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By Lynn L. Bergeson

On, March 12, 2019, USDA’s Animal and Plant Health Inspection Service (APHIS) announced the publication of two draft documents related to the potential deregulation of a soybean variety GE for increased yield and resistance to the herbicide glufosinate.  The draft documents are Draft Plant Pest Risk Assessment (PPRA) and Draft Environmental Assessment (dEA) for Petition to Deregulate GE Soybean for Increased Yield and Herbicide Resistance. The PPRA will examine any plant pest risks and the dEA will analyze the potential issues and environmental impacts.  The draft documents can be accessed here, and the official notice of the review period can be viewed in the March 13, 2019, Federal Register.  84 Fed. Reg. 9077.  Comments are due by April 12, 2019.

Tags: USDA, Soybean, GE


On January 27, 2015, the U.S. Environmental Protection Agency (EPA) approved the importation of biodiesel made from soybeans from Argentinian biofuel producers as qualifying for U.S. biofuel credits under the federal Renewable Fuel Standard (RFS). Argentina's Biofuels Chamber's (CARBIO) request for an "Alternative Renewable Biomass Tracking Requirement" was approved, which allows foreign manufacturers to be part of the RFS if they follow certain environmental standards. The U.S. biodiesel industry has criticized this pathway approval for Argentinian biodiesel because it is believed to be less rigorous than other certification standards used previously. Before this pathway was approved, individual Argentinian biofuel producers could still qualify for the RFS program on their own, but the new method through CARBIO will allow all interested companies to be tracked as a consortium. EPA does not expect the approval to result in competition with domestic biofuel producers. This claim is strongly disputed by U.S. agricultural and biofuel groups. The Argentinian biodiesel industry has a production capacity of well over 1 billion gallons, which could displace a large percentage of the RFS volume requirement of 1.28 billion gallons, which to date has been made up primarily of U.S. product.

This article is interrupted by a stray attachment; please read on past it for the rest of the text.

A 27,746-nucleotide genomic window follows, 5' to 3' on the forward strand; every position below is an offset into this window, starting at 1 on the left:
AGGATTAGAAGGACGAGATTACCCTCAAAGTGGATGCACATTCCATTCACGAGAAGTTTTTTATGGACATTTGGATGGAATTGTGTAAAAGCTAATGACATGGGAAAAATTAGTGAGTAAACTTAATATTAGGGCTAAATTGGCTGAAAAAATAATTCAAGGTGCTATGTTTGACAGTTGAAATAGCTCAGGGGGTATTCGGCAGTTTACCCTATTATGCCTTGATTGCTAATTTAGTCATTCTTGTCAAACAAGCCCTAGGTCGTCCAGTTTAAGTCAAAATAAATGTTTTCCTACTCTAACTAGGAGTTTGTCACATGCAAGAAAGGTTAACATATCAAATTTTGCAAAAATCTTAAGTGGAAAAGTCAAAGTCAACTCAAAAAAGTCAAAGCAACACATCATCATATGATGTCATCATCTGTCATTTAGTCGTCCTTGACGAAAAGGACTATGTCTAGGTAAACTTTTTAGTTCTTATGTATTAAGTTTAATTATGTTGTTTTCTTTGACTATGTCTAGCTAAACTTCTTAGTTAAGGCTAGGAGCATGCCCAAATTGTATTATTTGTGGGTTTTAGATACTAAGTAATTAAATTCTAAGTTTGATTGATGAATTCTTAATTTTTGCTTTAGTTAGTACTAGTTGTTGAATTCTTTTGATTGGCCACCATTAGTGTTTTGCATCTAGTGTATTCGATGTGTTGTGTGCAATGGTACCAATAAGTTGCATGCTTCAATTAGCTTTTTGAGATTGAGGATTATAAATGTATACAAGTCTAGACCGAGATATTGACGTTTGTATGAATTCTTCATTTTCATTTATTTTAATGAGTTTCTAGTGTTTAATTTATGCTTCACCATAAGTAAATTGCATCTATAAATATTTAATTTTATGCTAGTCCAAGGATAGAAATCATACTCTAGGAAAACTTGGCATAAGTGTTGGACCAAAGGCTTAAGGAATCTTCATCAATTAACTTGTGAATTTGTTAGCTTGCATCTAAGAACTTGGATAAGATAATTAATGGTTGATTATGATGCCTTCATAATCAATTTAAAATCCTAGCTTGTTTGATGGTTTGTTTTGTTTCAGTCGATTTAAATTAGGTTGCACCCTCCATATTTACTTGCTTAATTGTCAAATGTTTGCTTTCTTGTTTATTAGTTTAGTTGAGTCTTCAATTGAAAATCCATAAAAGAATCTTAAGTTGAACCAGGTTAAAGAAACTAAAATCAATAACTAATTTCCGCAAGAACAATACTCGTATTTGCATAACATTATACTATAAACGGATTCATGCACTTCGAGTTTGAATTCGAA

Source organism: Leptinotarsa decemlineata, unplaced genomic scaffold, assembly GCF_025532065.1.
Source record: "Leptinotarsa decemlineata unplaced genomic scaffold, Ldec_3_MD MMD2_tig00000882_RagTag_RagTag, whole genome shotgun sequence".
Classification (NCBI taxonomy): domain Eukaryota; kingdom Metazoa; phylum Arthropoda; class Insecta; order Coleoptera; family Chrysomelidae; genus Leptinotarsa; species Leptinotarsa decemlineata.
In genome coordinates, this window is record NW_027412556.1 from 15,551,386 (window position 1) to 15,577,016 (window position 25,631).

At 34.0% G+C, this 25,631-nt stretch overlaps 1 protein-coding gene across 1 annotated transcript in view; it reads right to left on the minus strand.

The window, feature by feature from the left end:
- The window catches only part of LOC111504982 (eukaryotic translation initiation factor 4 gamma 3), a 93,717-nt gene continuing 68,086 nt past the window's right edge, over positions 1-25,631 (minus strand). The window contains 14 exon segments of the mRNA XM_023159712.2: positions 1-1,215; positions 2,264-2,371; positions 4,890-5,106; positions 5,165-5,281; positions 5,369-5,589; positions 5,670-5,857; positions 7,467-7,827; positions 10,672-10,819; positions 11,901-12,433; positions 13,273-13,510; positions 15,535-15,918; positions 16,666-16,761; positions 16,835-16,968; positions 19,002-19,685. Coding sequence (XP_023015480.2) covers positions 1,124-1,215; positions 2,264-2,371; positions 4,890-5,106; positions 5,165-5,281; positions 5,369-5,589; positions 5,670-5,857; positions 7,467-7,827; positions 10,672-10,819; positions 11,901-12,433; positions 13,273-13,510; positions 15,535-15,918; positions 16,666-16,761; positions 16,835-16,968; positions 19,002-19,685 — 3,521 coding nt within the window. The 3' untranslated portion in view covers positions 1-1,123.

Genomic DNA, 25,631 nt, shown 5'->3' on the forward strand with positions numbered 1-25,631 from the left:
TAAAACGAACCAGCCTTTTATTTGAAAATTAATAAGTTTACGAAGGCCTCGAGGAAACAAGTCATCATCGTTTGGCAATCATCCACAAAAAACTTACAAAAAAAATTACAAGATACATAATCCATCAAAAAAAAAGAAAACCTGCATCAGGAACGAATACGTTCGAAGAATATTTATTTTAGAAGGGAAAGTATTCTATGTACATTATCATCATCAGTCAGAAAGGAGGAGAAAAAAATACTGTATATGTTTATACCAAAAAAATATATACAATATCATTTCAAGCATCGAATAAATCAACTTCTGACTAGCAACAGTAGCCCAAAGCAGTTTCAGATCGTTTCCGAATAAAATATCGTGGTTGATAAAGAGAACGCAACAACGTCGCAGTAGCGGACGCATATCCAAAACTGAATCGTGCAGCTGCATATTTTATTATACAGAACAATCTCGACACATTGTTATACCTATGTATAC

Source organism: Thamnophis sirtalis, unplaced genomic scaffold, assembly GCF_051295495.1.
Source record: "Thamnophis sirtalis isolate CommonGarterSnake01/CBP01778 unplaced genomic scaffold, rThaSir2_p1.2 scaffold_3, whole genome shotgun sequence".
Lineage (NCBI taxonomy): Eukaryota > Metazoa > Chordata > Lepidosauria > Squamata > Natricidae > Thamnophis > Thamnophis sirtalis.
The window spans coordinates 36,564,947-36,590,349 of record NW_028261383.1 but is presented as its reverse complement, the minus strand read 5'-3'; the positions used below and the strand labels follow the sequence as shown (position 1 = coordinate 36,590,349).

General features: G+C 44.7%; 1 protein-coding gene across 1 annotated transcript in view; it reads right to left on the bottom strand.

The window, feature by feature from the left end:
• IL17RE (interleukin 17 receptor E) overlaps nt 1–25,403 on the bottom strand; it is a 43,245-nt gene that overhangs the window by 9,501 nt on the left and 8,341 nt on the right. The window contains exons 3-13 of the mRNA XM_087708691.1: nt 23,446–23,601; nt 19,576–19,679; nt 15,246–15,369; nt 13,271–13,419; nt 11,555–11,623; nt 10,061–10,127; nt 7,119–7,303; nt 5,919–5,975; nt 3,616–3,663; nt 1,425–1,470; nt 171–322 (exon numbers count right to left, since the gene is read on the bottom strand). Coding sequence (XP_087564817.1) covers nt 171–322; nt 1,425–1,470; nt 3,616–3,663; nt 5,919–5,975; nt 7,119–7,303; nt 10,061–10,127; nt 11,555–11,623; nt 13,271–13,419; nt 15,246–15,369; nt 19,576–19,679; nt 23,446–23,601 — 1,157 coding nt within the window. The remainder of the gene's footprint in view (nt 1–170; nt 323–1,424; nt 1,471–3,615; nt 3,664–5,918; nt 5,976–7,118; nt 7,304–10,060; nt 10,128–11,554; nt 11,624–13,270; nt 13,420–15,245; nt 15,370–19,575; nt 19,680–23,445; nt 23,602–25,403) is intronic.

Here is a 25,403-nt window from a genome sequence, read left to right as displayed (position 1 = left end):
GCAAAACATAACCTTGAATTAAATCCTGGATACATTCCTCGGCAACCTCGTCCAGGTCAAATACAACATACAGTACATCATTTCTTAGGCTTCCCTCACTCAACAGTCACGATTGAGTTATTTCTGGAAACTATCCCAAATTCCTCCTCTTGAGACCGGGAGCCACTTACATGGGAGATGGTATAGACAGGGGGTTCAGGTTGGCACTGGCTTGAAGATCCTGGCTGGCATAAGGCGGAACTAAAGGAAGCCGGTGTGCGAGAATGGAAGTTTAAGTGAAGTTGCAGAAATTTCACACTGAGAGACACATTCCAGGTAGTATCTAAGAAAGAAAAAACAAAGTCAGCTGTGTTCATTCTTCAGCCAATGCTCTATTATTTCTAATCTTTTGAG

The National Biodiesel Board and others have sought the views of the EPA Administrator and have asked EPA to revisit this pathway decision. If EPA does not change its position, the organizations may consider legal options. In addition, there is currently a group of about 30 U.S. Senators who have called for EPA to reverse the rule.